Cologne: Braun & Hogenberg, 1617. First edition. Matted in Rag Board. A Fine original copperplate engraved map of Czaslavium: Leipzig and Prague executed in rich original period hand-coloring. Folio (20.5 x 15.75 in.) Center fold. Minor edge wear. Archival matting.
A fine bird's-eye perspective of the cities and surrounding topography of Leipzig and Prague engraved by Franz Hogenberg (1535-1590) after drawings by Georg (Joris) Hoefnagel (1545–1600) a Flemish painter, and his son Jacob Hoefnagel (1575-1630). A fine period work not only as a detailed topographical map of two important centers of artistic and intellectual activity, but as a pictorial document of landmark military achievements as well as elements of travel, costume and folk culture.
A richly colored view of two hilltop perspectives divided by an ornamental band with a legend and explanatory text set within framework. In the upper half The Road to Leipzig, and in the lower half The Road to Prague. The lower section depicts a picturesque view of the hillside as peasant folk travelers in local dress follow a man on horse and cart en-route to Leipzig. Upper Prague. A framed life-sized portrait of the Johannes Zizkae- the one-eyed Military General shown in effigy is nailed to a tree. On a hill overlooking Prague (perhaps to commemorate the Battle of Vitkov Hill) two soldiers and a peasant -whose walking staff has been replaced by a spiked weapon - stand beside the tomb of Zizkae which reads A. 1424 die jouis ante Joannes Siska.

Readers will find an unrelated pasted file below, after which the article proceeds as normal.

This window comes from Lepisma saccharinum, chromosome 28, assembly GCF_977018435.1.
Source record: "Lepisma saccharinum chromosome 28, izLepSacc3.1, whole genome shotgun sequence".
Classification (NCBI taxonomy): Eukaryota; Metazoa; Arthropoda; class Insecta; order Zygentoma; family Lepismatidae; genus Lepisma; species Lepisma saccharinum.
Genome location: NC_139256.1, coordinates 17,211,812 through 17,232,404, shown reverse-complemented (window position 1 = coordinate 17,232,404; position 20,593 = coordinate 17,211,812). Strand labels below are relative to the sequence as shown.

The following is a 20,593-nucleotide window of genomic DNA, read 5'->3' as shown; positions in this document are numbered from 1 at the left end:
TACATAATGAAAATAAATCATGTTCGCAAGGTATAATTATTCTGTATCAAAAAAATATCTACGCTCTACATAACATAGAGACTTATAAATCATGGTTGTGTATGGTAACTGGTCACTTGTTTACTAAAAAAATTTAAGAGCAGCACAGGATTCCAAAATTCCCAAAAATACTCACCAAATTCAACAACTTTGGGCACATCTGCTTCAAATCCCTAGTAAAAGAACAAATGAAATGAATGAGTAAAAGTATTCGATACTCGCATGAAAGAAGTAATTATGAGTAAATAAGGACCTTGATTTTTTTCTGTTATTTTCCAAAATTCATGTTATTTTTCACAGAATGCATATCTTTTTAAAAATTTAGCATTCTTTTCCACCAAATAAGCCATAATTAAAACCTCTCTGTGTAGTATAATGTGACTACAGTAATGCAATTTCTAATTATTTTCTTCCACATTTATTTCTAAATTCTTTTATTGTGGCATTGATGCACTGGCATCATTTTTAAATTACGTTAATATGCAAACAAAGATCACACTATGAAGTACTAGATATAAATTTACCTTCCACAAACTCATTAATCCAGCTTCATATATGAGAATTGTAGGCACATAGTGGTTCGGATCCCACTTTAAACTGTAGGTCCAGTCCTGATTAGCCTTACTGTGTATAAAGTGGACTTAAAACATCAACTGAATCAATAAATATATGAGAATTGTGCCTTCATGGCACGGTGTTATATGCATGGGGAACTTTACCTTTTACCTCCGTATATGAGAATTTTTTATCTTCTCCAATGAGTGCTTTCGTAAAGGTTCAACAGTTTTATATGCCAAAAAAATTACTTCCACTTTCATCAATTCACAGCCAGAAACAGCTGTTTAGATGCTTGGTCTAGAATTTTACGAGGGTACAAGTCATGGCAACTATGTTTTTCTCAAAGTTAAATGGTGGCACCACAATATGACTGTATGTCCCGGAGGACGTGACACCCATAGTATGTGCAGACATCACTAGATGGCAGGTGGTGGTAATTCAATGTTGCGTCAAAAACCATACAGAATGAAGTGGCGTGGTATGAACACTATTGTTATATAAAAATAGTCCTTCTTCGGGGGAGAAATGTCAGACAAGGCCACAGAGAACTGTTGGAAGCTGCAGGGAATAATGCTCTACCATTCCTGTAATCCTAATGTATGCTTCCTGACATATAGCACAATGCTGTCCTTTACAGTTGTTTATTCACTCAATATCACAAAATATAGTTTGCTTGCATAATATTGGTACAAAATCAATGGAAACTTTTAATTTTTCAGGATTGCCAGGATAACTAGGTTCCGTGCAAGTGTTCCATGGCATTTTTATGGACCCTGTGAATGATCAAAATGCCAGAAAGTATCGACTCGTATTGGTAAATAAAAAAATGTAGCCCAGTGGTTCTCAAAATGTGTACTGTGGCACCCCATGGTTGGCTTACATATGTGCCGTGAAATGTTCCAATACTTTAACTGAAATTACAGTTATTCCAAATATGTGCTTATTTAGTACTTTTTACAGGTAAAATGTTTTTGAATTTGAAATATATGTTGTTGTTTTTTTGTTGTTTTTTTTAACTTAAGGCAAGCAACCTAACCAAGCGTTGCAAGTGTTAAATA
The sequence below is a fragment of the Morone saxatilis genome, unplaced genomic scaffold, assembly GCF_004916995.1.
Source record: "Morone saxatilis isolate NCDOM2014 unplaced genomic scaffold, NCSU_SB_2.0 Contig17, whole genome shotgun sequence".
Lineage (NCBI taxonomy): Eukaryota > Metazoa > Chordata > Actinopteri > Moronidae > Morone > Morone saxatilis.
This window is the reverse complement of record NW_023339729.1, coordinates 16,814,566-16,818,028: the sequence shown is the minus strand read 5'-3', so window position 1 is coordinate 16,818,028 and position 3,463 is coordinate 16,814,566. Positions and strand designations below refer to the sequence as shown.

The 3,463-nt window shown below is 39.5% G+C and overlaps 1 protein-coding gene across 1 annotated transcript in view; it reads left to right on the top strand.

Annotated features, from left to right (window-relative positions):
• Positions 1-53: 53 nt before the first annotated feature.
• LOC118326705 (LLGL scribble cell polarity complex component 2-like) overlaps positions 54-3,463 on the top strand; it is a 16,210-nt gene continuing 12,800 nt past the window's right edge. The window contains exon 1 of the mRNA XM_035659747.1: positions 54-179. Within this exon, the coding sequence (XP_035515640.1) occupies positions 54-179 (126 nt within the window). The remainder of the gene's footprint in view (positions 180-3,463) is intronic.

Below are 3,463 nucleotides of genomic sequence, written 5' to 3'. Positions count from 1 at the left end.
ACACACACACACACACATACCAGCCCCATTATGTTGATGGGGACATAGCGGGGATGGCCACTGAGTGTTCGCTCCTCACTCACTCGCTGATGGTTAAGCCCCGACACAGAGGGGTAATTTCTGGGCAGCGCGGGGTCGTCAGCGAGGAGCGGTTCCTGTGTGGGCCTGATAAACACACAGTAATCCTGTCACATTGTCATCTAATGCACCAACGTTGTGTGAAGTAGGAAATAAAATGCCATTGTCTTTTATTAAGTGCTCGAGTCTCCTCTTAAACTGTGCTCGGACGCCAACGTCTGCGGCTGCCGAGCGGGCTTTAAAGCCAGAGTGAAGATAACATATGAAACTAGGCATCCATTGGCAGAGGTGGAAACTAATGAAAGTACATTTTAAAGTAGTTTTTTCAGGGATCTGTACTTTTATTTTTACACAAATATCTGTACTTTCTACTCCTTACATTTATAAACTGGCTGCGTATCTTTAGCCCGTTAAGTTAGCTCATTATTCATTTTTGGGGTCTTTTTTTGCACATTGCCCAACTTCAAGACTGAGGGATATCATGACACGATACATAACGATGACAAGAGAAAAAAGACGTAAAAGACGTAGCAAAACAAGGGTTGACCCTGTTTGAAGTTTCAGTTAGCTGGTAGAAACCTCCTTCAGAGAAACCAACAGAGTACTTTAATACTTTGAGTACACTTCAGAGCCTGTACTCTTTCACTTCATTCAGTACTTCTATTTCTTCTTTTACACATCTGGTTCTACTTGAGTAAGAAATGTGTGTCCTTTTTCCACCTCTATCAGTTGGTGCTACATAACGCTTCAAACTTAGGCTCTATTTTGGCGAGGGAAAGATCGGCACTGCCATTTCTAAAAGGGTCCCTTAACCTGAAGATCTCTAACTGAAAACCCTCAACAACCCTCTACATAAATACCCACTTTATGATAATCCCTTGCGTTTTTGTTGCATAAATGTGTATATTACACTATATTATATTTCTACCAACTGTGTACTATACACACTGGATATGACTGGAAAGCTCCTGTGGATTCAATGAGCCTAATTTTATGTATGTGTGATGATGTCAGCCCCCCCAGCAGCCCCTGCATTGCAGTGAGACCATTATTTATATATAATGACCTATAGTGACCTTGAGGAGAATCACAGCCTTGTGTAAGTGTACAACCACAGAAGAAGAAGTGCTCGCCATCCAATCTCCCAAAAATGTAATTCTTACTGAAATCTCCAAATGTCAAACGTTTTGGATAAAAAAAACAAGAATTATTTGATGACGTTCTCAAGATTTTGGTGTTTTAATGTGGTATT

Johannes Zizkae (c. 1360 -1424) was an honored Czech general, and an innovative military leader who became a national folk hero by arming and training the peasant folk to become soldiers using innovative and revolutionary military tactics. Furthermore, according to Georg Braun's introduction in Book One of Civitates orbis terrarum, the vignettes showing common folk in the foregrounds of his city plans were possibly included to keep the Turkish from studying these topographically accurate perspectives of important cities and places of cultural interest for their military gain due to the fact that their religion prohibited the Turks from gazing upon the human form. Fine. Item #6986